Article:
To the Editor, When did Rhode Islanders consent to indefinitely sacrificing our democracy for a monarchy? Have we simply lobbed off an entire branch of government and determined checks and balances unnecessary? Is representation no longer a
To the Editor,
When did Rhode Islanders consent to indefinitely sacrificing our democracy for a monarchy? Have we simply lobbed off an entire branch of government and determined checks and balances unnecessary? Is representation no longer a constitutional right? Seven months into the removal of our General Assembly, we must ask ourselves, will the people ever again participate in the laws that govern us?
Once upon a time, Governor Raimondo shut down Rhode Island only long enough to "flatten the curve," and keep our hospitals from being overwhelmed with the sick and dying. She repeatedly reassured us that unchecked executive power would be temporary, that our civil liberties would be restored to us once our medical establishments were able to handle the imminent tidal wave of disease and death. In retrospect, we never did overwhelm our hospitals and the projected models of doomsday proved to be wildly inaccurate.
Meanwhile, imposed shutdowns have crippled our economy and augmented one health crisis after another. Homelessness in Rhode Island is five times higher this October than it was in March, yet we have fewer shelters. Does the governor expect the newly homeless to somehow be safer from Covid than they were before her economic shutdown?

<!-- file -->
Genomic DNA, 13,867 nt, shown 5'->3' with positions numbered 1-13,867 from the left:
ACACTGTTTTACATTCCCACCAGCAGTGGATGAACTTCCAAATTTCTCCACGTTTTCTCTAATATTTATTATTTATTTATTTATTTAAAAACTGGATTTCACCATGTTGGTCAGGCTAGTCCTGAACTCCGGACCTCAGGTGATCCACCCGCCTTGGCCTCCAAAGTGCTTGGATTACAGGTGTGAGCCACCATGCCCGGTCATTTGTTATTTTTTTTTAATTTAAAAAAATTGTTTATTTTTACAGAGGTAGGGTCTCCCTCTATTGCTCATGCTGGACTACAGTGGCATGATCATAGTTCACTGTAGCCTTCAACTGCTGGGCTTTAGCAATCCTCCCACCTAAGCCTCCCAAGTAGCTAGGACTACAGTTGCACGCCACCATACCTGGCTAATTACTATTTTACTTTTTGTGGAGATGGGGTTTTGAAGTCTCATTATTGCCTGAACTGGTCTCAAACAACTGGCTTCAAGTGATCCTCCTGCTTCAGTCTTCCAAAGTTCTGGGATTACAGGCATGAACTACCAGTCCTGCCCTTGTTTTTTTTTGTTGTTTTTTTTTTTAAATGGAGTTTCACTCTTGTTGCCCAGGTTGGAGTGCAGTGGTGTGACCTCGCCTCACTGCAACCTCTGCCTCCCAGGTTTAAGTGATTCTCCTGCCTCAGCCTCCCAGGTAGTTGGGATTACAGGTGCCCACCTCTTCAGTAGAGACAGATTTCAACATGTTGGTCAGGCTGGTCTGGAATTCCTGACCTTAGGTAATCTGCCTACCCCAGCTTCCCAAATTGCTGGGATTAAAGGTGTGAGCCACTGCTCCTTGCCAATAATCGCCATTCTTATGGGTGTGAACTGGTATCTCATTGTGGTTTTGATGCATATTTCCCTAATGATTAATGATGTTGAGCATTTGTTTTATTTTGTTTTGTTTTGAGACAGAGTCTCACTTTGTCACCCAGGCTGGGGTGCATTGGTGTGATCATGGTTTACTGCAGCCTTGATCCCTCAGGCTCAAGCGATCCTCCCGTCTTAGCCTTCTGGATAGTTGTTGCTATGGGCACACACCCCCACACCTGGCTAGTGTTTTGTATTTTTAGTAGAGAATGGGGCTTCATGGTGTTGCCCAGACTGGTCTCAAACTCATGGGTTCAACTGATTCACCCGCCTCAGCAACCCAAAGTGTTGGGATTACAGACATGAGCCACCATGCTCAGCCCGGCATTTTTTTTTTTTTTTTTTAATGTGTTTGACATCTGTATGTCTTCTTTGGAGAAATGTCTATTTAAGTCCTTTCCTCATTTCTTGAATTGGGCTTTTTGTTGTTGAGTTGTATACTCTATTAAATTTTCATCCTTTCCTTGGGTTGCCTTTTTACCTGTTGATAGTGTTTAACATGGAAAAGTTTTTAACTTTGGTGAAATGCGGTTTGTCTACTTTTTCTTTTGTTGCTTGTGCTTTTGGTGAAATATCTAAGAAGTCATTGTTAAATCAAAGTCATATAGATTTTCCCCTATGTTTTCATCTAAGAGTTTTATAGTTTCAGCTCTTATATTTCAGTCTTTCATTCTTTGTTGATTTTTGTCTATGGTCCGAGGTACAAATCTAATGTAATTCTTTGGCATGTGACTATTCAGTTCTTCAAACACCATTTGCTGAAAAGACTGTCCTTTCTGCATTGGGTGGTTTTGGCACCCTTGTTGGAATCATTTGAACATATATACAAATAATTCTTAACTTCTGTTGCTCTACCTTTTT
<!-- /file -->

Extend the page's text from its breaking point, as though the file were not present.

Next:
Poverty, depression, suicide, drug use and overdoses are skyrocketing in Rhode Island. Children with IEPs and special needs are being systematically denied basic services and families are being left with the fallout. Medically vulnerable individuals with masking contraindications are being completely shut out of society and must suddenly rely on others for basic needs such as groceries. Businesses are closing daily. Are these shutdown victims simply acceptable collateral damage?
Law abiding, tax paying citizens have been robbed of our constitutional right to participated in government, leaving us impotent to protect our families against the devastation that our all-powerful, supreme leader has reigned down upon us.
Where is the General Assembly and why are they not demanding to convene? Is there no accountability for Speaker Mattiello and Senate President Ruggerio's refusal to represent the people? Are these truly our leaders? Somehow teachers, students, waiters, shop owners, bartenders, grocery clerks, truck drivers and essentially everyone else in Rhode Island can return to work, but the General Assembly cannot?
Our elected Senators and Representatives must stand up to leadership in order to restore a balanced government that includes representation. This is our constitutional right. Seven months have gone by and one million Rhode Islanders are still being ruled by one.
We must ask the General Assembly to be brave, to band together against Governor Raimondo, Speaker Mattiello and Senate President Ruggerio and to protect our constitutional right to representation. Citizens of Rhode Island tell your elected officials to overturn the State of Emergency and get back to work, representing the people. We all have a voice. If we don't use it, the new normal may never again include a democracy.
A mother and teacher, Cirignotta writes for the Rhode Island Wellness Society.